There's nothing random in the beauty of the music found on David Minasian's Random Acts of Beauty. This is eloquent and engaging symphonic progressive rock that will charm your ears as well as your heart and soul... The compositions are lush and sweeping orchestrations with layers of keyboards (a deceptively wicked amount of Mellotron, no less), soaring guitars from his son Justin, and vocal arrangements, both stirring and sublime, almost like a lullaby. Songs like Masquerade or Chambermaid build with effortless pacing showering your ears with profound yet delicate movements. Then the instrumental Frozen in Time evades this subtly with a brisk, energetic, urgency only to be tempered by atmospheric symphonic prog as it concludes. The whole work is thoroughly engaging, and a delight to the senses. With little doubt, fans of classic symphonic progressive rock will find David Minasian's Random Acts of Beauty a brilliant, near flawless, piece of music. And they would be correct. Strongly recommended.

Sept. 15 - Oct. 3, 2010: Here are more random quotes about Random Acts of Beauty from around the web:

I have received your album 'Random Acts Of Beauty'... I have listened to the first track and I already have goose-bumps. There's only one Andy Latimer. Thank you for that brilliant track. (Wim)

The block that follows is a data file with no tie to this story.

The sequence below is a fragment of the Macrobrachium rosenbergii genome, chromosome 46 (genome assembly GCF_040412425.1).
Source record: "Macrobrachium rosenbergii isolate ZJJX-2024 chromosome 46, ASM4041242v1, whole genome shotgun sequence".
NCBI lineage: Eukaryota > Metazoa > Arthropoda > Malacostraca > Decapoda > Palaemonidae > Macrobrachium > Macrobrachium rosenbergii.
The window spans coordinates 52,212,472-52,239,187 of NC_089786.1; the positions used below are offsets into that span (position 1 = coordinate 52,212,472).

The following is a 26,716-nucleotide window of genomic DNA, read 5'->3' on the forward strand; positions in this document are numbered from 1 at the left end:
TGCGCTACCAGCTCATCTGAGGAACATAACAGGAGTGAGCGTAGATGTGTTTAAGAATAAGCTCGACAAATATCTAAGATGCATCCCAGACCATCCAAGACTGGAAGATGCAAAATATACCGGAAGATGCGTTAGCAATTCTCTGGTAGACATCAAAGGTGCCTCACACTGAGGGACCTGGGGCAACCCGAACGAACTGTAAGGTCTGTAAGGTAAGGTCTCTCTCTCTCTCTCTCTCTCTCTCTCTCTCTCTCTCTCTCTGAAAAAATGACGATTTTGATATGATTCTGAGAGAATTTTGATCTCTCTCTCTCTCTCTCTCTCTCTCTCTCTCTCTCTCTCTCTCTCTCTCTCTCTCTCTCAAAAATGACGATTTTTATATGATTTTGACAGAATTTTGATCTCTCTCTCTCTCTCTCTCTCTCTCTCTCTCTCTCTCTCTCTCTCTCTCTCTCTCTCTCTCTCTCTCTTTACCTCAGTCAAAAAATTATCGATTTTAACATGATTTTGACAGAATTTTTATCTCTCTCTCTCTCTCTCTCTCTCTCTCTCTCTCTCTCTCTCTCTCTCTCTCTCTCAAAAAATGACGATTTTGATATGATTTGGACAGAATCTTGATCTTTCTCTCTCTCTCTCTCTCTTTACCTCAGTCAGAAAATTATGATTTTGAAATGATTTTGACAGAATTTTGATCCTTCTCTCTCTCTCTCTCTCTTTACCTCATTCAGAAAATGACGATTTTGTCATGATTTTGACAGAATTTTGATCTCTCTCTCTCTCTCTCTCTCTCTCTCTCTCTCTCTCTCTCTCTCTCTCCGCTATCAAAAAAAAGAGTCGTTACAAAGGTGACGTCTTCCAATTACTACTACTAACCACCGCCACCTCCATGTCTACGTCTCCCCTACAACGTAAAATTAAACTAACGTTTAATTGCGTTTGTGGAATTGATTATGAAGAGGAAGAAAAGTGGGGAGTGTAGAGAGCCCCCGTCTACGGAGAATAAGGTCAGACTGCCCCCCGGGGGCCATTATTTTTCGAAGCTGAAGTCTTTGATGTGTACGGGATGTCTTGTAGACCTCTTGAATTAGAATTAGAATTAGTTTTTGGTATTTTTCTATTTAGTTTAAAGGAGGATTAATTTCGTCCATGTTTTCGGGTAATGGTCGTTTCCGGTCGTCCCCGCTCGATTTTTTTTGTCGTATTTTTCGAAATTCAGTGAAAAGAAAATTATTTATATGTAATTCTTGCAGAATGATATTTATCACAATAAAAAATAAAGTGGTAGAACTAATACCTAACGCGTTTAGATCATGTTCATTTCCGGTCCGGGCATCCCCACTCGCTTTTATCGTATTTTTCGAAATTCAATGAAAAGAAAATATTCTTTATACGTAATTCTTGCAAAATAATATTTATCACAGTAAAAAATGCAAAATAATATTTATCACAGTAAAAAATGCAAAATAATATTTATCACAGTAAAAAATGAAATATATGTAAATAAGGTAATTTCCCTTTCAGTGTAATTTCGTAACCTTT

Your songs are amazing. Blue Rain is brilliant! (BG)

A super album of fully progressive symphonic suites. (Michel)

Thank you David for your brilliant Random Acts of Beauty album. I've had the cd for a while now, and I'm still totally blown away by the sheer beauty and quality of it. Every single song is nothing short of amazing. This music really touches the heart! Again, thank you! (Peter)

Tears are welling up as I listen to Andy's solo on Masquerade. So glad he's back to good health. Absolutely beautiful. Well done. An amazing album David. (CW)

A beautiful and moving album David. (CS)

All tracks truly are 'acts of beauty', but there's nothing 'random' about them! EXCELLENT. (Amatala)

Excellent. Lovely symphonic prog. Washes of keyboards and melodies. Has Andy Latimer from Camel on guitar and boy does that sound good. He is on fire. (SRB)

A masterpiece! (Karamaz)

This is an album for fans of the Moody Blues and Camel. A beautiful album and a fine discovery (Papartis)

Just purchased as a download. Fantastic! (EG)

You should check out Camel DVD director David Minasian's Random Acts of Beauty. Amazing! (Michael)

I have been listening to your new album constantly since getting it. It's great. My favourite is "Chambermaid". You should release it at a single if one can do it these days. I really love the song, the melody, the guitar solo... I wish you a lot of success. (Jean-Michel)

Sept. 14, 2010: Here's a roughly translated excerpt from a review found in Alertageral. To read the full review (in Portuguese) .